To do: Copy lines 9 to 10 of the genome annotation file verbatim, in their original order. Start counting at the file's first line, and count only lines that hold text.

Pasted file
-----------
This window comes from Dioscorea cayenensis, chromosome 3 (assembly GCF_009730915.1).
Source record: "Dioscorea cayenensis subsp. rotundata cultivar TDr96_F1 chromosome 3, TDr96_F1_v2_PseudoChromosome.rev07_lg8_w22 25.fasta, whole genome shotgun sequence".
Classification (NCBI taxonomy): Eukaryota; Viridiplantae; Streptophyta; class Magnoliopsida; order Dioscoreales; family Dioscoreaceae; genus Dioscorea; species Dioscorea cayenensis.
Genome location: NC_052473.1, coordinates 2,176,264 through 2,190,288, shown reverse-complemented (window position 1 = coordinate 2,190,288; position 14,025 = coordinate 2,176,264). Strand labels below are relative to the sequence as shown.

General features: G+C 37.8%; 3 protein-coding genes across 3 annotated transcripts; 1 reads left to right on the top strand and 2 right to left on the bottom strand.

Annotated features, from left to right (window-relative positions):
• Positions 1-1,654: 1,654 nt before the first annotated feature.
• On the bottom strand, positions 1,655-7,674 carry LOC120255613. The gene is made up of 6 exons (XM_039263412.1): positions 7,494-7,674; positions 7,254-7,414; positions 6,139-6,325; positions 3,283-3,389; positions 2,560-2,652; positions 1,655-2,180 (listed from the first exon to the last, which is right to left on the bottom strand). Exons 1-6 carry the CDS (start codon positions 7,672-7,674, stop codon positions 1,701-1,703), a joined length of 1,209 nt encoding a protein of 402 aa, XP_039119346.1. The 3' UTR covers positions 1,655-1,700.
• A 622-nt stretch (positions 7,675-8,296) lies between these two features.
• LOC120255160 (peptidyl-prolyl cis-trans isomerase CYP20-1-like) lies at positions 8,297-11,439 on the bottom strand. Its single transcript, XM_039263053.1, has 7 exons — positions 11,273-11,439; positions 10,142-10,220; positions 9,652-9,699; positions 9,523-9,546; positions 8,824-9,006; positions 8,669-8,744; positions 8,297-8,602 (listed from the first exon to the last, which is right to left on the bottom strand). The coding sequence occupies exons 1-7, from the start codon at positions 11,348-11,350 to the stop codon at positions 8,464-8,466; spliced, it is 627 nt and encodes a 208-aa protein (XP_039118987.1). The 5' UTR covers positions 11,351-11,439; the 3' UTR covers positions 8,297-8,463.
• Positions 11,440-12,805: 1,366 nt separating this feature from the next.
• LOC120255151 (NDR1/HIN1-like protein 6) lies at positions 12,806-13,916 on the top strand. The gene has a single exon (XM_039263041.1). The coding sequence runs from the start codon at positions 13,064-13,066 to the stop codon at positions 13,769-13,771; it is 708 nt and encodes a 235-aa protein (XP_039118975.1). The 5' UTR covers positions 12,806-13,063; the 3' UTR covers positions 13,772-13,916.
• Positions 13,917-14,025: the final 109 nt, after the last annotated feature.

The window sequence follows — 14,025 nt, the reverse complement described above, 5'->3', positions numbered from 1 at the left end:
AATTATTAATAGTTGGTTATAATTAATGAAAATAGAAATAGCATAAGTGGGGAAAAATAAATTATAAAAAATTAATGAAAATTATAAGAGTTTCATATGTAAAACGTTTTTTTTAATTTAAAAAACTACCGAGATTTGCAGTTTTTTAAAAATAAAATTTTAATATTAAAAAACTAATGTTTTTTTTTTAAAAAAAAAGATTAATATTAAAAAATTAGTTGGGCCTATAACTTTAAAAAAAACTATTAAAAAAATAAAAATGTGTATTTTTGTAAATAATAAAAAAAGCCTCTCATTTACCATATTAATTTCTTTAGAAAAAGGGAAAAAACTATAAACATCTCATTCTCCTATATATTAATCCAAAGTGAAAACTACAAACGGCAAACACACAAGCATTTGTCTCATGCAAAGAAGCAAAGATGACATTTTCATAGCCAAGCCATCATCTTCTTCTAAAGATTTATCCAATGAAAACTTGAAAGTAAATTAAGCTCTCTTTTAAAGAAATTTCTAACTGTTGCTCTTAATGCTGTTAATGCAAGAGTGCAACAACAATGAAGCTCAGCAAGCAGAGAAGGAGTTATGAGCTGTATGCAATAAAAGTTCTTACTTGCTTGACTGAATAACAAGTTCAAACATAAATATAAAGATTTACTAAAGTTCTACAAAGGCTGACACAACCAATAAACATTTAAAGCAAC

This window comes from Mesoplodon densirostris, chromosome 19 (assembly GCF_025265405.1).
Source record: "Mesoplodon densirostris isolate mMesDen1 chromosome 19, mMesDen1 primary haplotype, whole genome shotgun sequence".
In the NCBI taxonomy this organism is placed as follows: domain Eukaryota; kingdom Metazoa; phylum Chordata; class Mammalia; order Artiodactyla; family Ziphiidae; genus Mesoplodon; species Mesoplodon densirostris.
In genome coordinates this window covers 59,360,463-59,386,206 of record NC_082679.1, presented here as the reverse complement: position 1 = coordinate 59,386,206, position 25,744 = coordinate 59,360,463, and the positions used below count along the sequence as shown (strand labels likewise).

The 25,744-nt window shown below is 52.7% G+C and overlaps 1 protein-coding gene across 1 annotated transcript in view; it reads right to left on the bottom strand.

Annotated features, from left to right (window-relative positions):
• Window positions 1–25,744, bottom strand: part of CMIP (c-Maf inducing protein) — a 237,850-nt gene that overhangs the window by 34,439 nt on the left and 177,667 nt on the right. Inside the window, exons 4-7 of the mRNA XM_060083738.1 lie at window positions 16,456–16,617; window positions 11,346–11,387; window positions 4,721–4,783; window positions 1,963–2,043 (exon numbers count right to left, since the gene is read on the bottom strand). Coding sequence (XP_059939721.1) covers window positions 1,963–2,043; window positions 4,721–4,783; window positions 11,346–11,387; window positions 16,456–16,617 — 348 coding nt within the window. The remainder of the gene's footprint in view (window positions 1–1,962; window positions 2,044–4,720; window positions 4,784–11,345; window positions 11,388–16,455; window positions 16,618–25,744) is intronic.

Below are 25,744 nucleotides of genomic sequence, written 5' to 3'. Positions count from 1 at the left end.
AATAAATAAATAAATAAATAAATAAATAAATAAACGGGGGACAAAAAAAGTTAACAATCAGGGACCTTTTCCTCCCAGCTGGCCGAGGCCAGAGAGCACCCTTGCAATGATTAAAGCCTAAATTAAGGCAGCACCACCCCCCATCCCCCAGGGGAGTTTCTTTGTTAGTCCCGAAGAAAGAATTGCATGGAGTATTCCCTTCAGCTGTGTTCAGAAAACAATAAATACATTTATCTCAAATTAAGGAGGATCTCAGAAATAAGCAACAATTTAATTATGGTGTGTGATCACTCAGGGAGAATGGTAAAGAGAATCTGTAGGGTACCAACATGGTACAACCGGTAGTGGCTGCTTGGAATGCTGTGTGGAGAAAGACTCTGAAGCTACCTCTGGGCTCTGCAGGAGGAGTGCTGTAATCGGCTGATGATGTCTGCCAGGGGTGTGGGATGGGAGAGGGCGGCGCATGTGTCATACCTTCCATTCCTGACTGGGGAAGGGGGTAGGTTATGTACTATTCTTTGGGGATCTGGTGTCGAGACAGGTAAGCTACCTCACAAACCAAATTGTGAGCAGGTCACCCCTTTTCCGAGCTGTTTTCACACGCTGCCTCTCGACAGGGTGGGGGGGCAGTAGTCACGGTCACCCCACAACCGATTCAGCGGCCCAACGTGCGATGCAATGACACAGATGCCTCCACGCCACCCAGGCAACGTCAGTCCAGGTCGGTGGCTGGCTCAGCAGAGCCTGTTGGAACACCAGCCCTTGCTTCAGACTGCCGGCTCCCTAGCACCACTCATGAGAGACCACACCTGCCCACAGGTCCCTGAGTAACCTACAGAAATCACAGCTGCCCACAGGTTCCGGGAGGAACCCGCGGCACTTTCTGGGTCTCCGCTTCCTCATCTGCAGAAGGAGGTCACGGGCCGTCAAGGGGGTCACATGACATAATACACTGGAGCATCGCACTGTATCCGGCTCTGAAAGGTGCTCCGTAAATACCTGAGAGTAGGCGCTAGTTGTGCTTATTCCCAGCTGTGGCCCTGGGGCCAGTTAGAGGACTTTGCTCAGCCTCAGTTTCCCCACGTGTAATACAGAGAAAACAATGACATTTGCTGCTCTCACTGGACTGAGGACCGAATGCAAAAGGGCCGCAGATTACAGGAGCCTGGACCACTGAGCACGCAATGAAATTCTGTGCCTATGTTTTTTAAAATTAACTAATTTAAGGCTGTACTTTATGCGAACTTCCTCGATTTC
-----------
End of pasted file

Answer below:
• A 622-nt stretch (positions 7,675-8,296) lies between these two features.
• LOC120255160 (peptidyl-prolyl cis-trans isomerase CYP20-1-like) lies at positions 8,297-11,439 on the bottom strand. Its single transcript, XM_039263053.1, has 7 exons — positions 11,273-11,439; positions 10,142-10,220; positions 9,652-9,699; positions 9,523-9,546; positions 8,824-9,006; positions 8,669-8,744; positions 8,297-8,602 (listed from the first exon to the last, which is right to left on the bottom strand). The coding sequence occupies exons 1-7, from the start codon at positions 11,348-11,350 to the stop codon at positions 8,464-8,466; spliced, it is 627 nt and encodes a 208-aa protein (XP_039118987.1). The 5' UTR covers positions 11,351-11,439; the 3' UTR covers positions 8,297-8,463.